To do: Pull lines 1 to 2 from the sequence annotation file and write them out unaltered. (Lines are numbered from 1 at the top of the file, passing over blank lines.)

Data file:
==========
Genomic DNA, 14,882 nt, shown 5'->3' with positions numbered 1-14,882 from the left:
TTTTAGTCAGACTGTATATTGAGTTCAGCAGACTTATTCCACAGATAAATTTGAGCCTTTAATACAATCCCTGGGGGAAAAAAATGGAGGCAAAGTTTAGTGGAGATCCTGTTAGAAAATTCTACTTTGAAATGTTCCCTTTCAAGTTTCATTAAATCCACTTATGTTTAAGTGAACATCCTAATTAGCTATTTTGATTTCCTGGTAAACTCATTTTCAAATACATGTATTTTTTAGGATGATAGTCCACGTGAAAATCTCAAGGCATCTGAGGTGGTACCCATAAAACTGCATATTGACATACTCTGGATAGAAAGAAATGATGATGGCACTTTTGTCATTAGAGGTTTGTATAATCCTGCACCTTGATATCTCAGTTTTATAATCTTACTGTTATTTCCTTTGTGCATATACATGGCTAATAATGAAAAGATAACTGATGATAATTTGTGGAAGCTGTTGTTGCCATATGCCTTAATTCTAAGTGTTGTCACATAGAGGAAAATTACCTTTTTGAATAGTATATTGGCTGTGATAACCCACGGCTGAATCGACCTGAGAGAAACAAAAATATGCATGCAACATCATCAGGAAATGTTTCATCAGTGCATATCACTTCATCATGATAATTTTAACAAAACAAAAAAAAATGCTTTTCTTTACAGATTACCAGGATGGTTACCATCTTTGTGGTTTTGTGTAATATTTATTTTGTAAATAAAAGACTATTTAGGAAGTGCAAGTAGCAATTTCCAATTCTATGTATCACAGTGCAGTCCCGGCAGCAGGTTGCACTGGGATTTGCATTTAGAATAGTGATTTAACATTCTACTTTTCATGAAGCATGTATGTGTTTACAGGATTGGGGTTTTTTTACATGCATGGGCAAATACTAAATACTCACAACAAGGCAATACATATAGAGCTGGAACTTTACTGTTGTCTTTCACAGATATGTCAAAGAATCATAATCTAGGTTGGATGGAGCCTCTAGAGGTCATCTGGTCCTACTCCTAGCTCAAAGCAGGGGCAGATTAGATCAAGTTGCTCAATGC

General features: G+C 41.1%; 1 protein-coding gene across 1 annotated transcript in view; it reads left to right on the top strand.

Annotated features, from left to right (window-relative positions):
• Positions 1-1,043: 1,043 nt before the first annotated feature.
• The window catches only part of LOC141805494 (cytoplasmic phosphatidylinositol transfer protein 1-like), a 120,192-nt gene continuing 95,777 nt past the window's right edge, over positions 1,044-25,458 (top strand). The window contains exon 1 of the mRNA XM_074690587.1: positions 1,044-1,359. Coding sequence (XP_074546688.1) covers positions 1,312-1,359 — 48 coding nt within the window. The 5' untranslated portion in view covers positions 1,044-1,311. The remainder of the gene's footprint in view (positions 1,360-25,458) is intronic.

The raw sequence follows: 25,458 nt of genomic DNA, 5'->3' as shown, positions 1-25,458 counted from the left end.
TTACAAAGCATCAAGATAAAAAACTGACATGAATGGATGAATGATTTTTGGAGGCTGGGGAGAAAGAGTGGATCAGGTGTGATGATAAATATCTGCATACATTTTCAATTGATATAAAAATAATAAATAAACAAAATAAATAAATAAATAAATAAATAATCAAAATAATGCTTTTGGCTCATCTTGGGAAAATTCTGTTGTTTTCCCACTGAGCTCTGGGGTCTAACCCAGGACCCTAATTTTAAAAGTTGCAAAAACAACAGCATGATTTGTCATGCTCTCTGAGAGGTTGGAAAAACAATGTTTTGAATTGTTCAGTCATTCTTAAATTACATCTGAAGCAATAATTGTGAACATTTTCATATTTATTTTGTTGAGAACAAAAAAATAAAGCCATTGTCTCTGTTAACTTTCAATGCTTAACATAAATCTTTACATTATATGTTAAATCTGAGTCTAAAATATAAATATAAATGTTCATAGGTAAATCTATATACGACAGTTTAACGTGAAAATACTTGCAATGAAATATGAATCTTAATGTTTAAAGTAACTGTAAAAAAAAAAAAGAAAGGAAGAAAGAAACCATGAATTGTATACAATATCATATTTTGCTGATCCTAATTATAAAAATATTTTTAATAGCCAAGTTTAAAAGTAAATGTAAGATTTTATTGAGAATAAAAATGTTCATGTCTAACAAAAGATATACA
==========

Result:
Genomic DNA, 14,882 nt, shown 5'->3' with positions numbered 1-14,882 from the left:
TTTTAGTCAGACTGTATATTGAGTTCAGCAGACTTATTCCACAGATAAATTTGAGCCTTTAATACAATCCCTGGGGGAAAAAAATGGAGGCAAAGTTTAGTGGAGATCCTGTTAGAAAATTCTACTTTGAAATGTTCCCTTTCAAGTTTCATTAAATCCACTTATGTTTAAGTGAACATCCTAATTAGCTATTTTGATTTCCTGGTAAACTCATTTTCAAATACATGTATTTTTTAGGATGATAGTCCACGTGAAAATCTCAAGGCATCTGAGGTGGTACCCATAAAACTGCATATTGACATACTCTGGATAGAAAGAAATGATGATGGCACTTTTGTCATTAGAGGTTTGTATAATCCTGCACCTTGATATCTCAGTTTTATAATCTTACTGTTATTTCCTTTGTGCATATACATGGCTAATAATGAAAAGATAACTGATGATAATTTGTGGAAGCTGTTGTTGCCATATGCCTTAATTCTAAGTGTTGTCACATAGAGGAAAATTACCTTTTTGAATAGTATATTGGCTGTGATAACCCACGGCTGAATCGACCTGAGAGAAACAAAAATATGCATGCAACATCATCAGGAAATGTTTCATCAGTGCATATCACTTCATCATGATAATTTTAACAAAACAAAAAAAAATGCTTTTCTTTACAGATTACCAGGATGGTTACCATCTTTGTGGTTTTGTGTAATATTTATTTTGTAAATAAAAGACTATTTAGGAAGTGCAAGTAGCAATTTCCAATTCTATGTATCACAGTGCAGTCCCGGCAGCAGGTTGCACTGGGATTTGCATTTAGAATAGTGATTTAACATTCTACTTTTCATGAAGCATGTATGTGTTTACAGGATTGGGGTTTTTTTACATGCATGGGCAAATACTAAATACTCACAACAAGGCAATACATATAGAGCTGGAACTTTACTGTTGTCTTTCACAGATATGTCAAAGAATCATAATCTAGGTTGGATGGAGCCTCTAGAGGTCATCTGGTCCTACTCCTAGCTCAAAGCAGGGGCAGATTAGATCAAGTTGCTCAATGC